Sure, one could estimate the energy buildup (maybe, in some way), but the time when the bigger quake happens is still unknown. Also, the absence of microquakes is just telling that no more of these are happening - noone can know if this is because tension is building up or if for some reason this place is now lubricated better and tends not to lock anymore.

What one would need is a reliable way to measure the tension underground, and still it wouldn't be possible to know when a big quake happens. It would give a result like "Uh this tension is really high. Better we leave right now and dont come back until the big quake happened."

So far, the only sensible protection against Earthquakes is either buildings that withstand earthquakes (or dont kill people when they collapse... well the first approach sure is favoured ;) or not building at all where quakes happen.

Hey, I can do that!!! (4, Insightful)

DoofusOfDeath (636671) | more than 10 years ago | (#7952460)

Here's my prediction: "somewhere on earth, before the end of time, the earth will have at least a 0.1-magnitude earthquake!"

The point is, that only claimed that that had no false negatives. But they didn't discuss another critical aspect: how many false positives they had, and how tight their specificity is.

Without those details, you miss a lot.

local economies (5, Insightful)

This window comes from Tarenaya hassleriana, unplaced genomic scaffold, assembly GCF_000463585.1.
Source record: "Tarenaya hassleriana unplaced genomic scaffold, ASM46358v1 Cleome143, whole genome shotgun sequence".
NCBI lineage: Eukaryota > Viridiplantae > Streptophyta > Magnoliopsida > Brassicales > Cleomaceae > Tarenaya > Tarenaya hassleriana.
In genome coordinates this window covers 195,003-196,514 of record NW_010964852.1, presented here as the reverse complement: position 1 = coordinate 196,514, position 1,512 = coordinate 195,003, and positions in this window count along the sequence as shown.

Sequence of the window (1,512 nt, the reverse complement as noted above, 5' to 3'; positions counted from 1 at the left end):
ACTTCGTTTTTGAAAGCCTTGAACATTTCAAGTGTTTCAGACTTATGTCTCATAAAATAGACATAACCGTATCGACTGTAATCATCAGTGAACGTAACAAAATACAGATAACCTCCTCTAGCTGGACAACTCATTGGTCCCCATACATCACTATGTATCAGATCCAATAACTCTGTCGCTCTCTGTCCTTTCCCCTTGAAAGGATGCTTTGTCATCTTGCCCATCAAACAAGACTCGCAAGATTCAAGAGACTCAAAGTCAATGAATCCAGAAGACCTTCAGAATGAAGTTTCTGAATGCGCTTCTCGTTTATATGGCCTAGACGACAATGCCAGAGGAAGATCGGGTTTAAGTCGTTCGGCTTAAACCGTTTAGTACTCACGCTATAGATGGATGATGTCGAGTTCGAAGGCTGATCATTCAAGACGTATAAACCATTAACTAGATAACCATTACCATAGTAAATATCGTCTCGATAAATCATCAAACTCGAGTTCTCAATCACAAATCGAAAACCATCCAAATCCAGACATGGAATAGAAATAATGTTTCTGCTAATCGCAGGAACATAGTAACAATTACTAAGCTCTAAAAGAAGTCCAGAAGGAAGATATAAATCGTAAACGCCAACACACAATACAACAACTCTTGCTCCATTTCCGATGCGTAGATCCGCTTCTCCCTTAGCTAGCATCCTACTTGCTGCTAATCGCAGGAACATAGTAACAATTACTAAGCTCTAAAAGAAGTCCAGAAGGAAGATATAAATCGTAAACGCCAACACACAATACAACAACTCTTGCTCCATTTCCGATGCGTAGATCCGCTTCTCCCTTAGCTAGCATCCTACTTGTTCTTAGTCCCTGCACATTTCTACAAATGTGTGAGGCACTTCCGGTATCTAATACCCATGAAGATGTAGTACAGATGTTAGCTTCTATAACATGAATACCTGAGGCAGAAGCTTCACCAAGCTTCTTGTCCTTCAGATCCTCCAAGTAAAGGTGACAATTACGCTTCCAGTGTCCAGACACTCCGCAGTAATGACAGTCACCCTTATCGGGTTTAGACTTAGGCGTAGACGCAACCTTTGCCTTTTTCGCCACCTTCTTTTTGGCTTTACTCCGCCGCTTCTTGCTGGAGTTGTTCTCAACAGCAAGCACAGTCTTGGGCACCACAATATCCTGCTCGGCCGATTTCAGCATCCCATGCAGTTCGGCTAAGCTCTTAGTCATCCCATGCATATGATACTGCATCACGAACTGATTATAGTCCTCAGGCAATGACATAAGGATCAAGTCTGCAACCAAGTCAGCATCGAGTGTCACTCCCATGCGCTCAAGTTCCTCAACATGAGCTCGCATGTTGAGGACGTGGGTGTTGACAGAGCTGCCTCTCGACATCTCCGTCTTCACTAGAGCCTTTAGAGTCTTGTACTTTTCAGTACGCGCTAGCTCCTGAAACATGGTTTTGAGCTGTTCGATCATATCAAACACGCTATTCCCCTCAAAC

cr@ckwhore (165454) | more than 10 years ago | (#7952467)

This all seems like a hoax to me, BUT... lets pretend for a moment that it is absolutely true.

If earthquake prediction became the norm, imagine the damage to local economies here in the US!

Imagine this scenario...
"Earthquake, 2 months from now, Seattle area".

Ok, what do you, a business owner, do? Pack up and get out. Hell, you've got 2 months to do it.

Ok, what do you, a would-be tourist on vacation, do? Pick an alternate destination.

Ok, what do you, a local citizen, do? Panic. Perhaps pack the family and leave. Perhaps stay and stockpile supplies if your employer hasn't left yet.

I think it's very obvious that natural disaster prediction would be devastating for local and regional economies. In the big picture, as local economies start their own self-destruction, it'll have a bigger effect on the nation as a whole.

Re:local economies (0)

ParadoxicalPostulate (729766) | more than 10 years ago | (#7952489)

Ok, what do you, a homeowner, do? Get homeowner's insurance with an earthquake clause and hope to God the people at the insurance company don't watch the news ;P

Re:local economies (0)

Anonymous Coward | more than 10 years ago | (#7952524)

well, yeah, so the reasonable thing seems to be not to live nor do business in earthquake prone areas. I don't need no scientist to tell me that there will be a big earthquake in California within a year or two.

Re:local economies (3, Insightful)

magarity (164372) | more than 10 years ago | (#7952603)

Ok, what do you, a business owner, do? Pack up and get out. Hell, you've got 2 months to do it.

Not likely in America! There are plenty of people who won't leave when a level 5 hurricane is howling outside so what makes you think anyone will do anything when there's a whopping two months to go on an earthquake warning? At most, you'll:
1. Make sure your earthquake insurance is paid up, and
2. Maybe call a building inspector to double-check the structural integrity of your shop.
That's about it.

Re:local economies (4, Insightful)

Skater (41976) | more than 10 years ago | (#7952610)